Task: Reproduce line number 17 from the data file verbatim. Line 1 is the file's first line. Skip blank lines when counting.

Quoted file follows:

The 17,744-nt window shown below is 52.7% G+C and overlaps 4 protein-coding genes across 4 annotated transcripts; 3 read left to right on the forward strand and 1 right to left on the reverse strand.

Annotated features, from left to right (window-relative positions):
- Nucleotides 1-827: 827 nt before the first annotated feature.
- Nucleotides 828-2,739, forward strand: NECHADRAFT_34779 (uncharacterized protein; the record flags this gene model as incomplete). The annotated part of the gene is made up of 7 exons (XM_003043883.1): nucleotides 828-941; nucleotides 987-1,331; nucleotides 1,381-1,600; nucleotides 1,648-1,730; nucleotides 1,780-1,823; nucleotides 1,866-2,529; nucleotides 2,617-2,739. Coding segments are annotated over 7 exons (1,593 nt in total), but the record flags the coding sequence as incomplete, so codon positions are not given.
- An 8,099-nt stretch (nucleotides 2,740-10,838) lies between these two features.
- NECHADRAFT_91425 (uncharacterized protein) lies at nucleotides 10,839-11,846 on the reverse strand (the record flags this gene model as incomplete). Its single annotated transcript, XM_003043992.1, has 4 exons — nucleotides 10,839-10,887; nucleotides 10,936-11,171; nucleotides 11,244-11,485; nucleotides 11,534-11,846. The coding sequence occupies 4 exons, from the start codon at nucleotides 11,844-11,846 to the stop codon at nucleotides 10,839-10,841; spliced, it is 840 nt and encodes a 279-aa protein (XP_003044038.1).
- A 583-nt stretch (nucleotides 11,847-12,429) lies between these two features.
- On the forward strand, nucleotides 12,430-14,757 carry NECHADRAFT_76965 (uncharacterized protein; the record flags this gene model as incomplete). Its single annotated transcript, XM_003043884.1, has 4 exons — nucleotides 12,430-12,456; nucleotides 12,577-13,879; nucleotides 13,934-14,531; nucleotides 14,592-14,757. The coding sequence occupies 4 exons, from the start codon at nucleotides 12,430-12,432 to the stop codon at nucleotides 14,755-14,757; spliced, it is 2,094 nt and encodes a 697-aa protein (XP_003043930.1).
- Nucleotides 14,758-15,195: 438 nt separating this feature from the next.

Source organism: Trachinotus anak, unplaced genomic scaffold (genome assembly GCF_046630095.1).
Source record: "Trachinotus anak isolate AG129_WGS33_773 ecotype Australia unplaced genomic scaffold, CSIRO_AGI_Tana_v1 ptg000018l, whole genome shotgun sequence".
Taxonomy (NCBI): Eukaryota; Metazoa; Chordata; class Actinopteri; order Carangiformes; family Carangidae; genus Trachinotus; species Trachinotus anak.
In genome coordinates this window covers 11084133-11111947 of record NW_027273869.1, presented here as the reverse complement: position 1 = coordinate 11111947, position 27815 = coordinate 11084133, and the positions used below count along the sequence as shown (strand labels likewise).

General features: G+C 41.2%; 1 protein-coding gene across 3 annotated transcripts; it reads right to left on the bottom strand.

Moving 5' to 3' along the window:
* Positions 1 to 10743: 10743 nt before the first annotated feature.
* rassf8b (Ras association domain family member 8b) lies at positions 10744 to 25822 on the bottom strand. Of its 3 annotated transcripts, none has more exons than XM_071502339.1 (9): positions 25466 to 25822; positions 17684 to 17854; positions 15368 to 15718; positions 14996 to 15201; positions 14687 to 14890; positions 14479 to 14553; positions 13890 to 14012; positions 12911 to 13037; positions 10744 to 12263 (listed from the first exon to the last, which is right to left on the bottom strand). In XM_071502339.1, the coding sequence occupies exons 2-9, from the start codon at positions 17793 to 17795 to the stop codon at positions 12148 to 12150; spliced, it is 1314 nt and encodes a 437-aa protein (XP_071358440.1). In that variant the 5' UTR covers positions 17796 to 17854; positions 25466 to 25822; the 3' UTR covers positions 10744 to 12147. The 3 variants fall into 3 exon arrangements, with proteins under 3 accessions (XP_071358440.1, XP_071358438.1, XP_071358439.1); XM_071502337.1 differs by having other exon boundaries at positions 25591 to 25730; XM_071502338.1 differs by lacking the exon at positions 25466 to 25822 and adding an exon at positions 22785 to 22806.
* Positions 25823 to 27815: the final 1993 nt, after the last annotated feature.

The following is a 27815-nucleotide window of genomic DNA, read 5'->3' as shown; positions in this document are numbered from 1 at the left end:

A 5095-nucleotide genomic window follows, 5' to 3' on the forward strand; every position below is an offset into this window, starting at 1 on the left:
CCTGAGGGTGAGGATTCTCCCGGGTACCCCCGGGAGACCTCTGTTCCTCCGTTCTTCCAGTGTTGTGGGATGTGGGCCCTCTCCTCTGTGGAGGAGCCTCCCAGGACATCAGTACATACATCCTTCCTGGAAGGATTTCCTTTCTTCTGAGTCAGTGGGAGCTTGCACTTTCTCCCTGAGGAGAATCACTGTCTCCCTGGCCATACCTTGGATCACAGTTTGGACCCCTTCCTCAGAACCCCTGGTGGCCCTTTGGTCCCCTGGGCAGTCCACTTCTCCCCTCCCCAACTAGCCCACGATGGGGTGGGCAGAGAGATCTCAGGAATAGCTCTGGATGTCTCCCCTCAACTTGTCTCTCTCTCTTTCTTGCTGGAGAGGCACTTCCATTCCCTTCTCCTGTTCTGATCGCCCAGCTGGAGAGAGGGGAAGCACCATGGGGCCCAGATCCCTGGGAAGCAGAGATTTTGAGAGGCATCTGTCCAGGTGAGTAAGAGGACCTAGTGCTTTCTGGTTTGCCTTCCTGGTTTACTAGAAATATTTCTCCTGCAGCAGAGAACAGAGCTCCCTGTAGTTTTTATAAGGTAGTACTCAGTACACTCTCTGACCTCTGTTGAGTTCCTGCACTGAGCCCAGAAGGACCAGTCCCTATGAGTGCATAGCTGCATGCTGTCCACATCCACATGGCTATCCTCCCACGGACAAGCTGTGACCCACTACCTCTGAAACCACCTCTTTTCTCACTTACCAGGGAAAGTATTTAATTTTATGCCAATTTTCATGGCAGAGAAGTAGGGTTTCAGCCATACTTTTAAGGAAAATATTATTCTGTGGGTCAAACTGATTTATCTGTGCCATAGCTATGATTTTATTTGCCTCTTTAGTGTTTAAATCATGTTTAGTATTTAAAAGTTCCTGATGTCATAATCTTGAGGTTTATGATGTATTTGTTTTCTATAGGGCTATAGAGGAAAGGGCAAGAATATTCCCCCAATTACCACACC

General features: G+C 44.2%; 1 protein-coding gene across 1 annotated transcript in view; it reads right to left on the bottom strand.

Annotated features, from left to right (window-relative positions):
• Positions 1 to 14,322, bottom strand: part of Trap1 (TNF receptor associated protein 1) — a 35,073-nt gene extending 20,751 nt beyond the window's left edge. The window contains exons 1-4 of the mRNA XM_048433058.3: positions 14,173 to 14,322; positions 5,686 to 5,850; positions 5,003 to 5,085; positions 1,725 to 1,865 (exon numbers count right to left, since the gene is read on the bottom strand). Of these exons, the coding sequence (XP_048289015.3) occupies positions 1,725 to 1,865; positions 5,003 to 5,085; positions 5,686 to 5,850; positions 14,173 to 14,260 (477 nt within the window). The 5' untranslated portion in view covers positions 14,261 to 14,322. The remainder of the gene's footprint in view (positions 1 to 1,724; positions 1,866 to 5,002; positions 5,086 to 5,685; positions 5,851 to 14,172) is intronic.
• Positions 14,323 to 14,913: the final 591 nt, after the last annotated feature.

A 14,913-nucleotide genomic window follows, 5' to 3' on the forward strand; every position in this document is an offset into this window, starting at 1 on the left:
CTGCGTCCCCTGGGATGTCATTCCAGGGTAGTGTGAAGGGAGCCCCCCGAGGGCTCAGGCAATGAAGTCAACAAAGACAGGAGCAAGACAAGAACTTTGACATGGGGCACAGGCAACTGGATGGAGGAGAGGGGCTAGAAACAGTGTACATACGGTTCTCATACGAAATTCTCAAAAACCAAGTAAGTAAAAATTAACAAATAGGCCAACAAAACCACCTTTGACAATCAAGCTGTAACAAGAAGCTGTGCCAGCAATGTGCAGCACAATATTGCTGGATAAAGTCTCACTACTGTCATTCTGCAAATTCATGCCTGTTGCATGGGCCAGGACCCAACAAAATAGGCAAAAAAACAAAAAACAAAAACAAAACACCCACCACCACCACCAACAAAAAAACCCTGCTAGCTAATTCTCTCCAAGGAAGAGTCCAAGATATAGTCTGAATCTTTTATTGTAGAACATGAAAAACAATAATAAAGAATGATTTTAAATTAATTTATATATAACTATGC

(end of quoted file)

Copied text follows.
* rassf8b (Ras association domain family member 8b) lies at positions 10744 to 25822 on the bottom strand. Of its 3 annotated transcripts, none has more exons than XM_071502339.1 (9): positions 25466 to 25822; positions 17684 to 17854; positions 15368 to 15718; positions 14996 to 15201; positions 14687 to 14890; positions 14479 to 14553; positions 13890 to 14012; positions 12911 to 13037; positions 10744 to 12263 (listed from the first exon to the last, which is right to left on the bottom strand). In XM_071502339.1, the coding sequence occupies exons 2-9, from the start codon at positions 17793 to 17795 to the stop codon at positions 12148 to 12150; spliced, it is 1314 nt and encodes a 437-aa protein (XP_071358440.1). In that variant the 5' UTR covers positions 17796 to 17854; positions 25466 to 25822; the 3' UTR covers positions 10744 to 12147. The 3 variants fall into 3 exon arrangements, with proteins under 3 accessions (XP_071358440.1, XP_071358438.1, XP_071358439.1); XM_071502337.1 differs by having other exon boundaries at positions 25591 to 25730; XM_071502338.1 differs by lacking the exon at positions 25466 to 25822 and adding an exon at positions 22785 to 22806.